United States v. Davis, 25 Fed.Cas.No. 14,930, p. 781 (C.C.D. Mass., 1829), one of the first cases to resort to the common law to construe § 16 of the 1790 Crimes Act, and relied upon by appellant,2 recognized the nature of the problem. There, Circuit Justice Story stated:
"If the words of the Act of 1790 describe the offence of larceny or theft at the common law, still the indictment must use the words of the statute, for it is punishable as a statute offence; and it would not be sufficient to allege, that the party was guilty of larceny or theft. And for the same reason it would not be sufficient to use any other words, not being those of the statute, although in the sense of the common law they may be descriptive of the same offence." 25 Fed.Cas.No.14,930 at 783.
Clearly, then, it is the wording of the Federal statute that creates the elements of the offense. Since 1790, the words used to describe the intent required have been "with intent to steal or purloin." Several courts have stated that these words were intended to broaden the offense of larceny to include such related offenses as would tend to complicate prosecutions under strict pleading and practice. United States v. Stone, 8 F. 232 (C.C.W.D. Tenn. 1881); Crabb v. Zerbst, 99 F.2d 562 (C.A. 5, 1938); United States v. Handler, 142 F.2d 351 (C.A. 2), cert. denied, 323 U.S. 741, 65 S. Ct. 40, 89 L. Ed. 594 (1944). See also Mitchell v. United States, 129 U.S.App.D.C. 292, 394 F.2d 767 (1968). In Handler, Judge Swan, writing on behalf of himself and Judges Learned and Augustus N. Hand, stated that "In various federal statutes the word `stolen' or `steal' has been given a meaning broader than larceny at common law." 142 F.2d at 353.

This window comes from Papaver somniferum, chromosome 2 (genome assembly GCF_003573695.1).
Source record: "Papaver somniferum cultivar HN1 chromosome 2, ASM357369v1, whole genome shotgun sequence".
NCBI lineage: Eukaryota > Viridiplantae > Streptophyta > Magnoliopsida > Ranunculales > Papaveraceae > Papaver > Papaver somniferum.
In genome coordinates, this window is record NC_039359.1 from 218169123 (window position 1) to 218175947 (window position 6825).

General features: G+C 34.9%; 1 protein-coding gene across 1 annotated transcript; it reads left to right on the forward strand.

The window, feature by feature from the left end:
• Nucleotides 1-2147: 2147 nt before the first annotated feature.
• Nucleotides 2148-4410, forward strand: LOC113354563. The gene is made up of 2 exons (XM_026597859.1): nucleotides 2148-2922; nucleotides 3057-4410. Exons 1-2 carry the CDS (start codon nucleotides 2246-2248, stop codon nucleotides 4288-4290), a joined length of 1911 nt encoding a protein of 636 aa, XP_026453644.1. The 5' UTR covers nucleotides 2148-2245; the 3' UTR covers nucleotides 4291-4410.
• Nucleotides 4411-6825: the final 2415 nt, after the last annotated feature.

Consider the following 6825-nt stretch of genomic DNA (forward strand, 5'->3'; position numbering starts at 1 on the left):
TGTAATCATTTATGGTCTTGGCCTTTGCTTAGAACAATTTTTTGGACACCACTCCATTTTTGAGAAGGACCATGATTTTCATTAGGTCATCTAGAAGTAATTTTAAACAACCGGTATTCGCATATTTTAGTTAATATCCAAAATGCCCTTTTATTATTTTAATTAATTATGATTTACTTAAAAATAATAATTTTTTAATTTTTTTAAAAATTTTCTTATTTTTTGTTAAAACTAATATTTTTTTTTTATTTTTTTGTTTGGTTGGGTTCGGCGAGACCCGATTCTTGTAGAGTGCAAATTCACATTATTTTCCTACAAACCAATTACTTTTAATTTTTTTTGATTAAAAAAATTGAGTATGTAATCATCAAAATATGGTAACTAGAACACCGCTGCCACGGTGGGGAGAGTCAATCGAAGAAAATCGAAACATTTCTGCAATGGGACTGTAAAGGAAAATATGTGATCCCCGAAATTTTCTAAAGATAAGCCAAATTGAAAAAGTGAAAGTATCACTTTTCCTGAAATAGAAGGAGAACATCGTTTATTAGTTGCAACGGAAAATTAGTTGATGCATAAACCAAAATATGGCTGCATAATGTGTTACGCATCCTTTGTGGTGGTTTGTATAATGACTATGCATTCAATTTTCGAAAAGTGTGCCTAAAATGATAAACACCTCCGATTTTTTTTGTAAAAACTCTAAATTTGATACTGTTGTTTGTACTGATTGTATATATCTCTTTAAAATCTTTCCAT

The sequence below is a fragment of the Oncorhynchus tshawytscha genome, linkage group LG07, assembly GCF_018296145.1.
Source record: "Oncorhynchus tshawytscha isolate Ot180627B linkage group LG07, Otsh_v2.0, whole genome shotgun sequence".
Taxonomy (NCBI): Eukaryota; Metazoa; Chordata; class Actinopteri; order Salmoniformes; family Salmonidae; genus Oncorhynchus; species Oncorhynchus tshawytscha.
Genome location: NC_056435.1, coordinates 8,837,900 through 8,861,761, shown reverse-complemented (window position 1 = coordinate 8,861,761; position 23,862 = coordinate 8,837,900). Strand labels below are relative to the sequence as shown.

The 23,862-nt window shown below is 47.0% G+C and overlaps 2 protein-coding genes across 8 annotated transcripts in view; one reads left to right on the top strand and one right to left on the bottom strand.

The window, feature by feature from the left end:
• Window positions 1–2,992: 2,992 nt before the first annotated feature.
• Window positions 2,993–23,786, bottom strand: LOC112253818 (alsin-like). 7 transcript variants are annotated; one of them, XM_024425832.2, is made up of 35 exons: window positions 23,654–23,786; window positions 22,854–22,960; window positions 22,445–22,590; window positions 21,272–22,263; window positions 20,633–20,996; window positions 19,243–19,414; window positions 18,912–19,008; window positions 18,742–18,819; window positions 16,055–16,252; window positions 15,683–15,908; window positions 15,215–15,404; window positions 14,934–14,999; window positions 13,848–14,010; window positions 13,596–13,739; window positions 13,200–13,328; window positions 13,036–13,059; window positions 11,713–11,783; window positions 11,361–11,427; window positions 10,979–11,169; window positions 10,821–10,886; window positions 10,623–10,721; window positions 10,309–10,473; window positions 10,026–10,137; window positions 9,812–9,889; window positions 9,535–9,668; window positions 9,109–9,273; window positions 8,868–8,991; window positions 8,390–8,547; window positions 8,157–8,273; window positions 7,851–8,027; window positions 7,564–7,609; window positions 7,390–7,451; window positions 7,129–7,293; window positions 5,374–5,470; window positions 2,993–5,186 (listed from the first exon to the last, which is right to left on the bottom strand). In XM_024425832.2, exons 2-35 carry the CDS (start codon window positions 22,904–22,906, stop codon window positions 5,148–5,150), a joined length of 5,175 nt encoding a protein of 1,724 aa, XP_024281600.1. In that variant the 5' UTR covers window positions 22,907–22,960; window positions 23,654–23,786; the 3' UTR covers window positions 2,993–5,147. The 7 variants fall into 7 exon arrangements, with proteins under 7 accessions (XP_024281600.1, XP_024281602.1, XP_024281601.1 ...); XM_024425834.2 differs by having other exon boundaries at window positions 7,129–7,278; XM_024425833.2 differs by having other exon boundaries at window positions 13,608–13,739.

In United States v. Turley, 352 U.S. 407, 77 S. Ct. 397, 1 L. Ed. 2d 430 (1957), involving a conviction under the Dyer Act, the Court stated that the words "steal" and "stolen" have no accepted common law meaning, and went on to hold that "stolen" as used in the Dyer Act includes all felonious takings of motor vehicles with intent to deprive the owner of the rights and benefits of ownership, regardless of whether or not the theft constitutes common law larceny.
We are convinced that 18 U.S.C. § 661 and its predecessor statutes were not codifications of the common law crime of larceny but were intended to broaden that offense. To accomplish that purpose, the words "steal" and "purloin" were used instead of simply using the term "larceny" to describe the punishable offense. We therefore reject appellant's contention that the Government was required to prove that he intended to permanently deprive the owner, Soldiew, of his boat.
The district court charged the jury that to steal or purloin means any taking whereby a person, by some wrongful act, willfully obtains or retains possession of property belonging to another without the permission or beyond any permission given with the intent to deprive the owner of the benefit of ownership. We are satisfied that this instruction correctly sets forth the elements of the offense punished by § 661.
The judgment of the district court will be affirmed.
ADAMS, Circuit Judge, concurs.
Judge Freedman participated in the consideration of this case, but died before any disposition was made
18 U.S.C. § 661 provides in pertinent part:
"Whoever, within the special maritime and territorial jurisdiction of the United States, takes and carries away, with intent to steal or purloin, any personal property of another shall be punished as follows. * * *"
Appellant's reliance on Davis is based on the court's holding that since choses in action were not the subject of larceny at common law they were not embraced by the term "personal goods" as it was used in the Act of 1790. Appellant seeks to draw from this decision the inference that § 16 of the 1790 Crimes Act was a codification of common law larceny. It is clear, however, that the court looked to the common law solely to aid in defining the term "personal goods."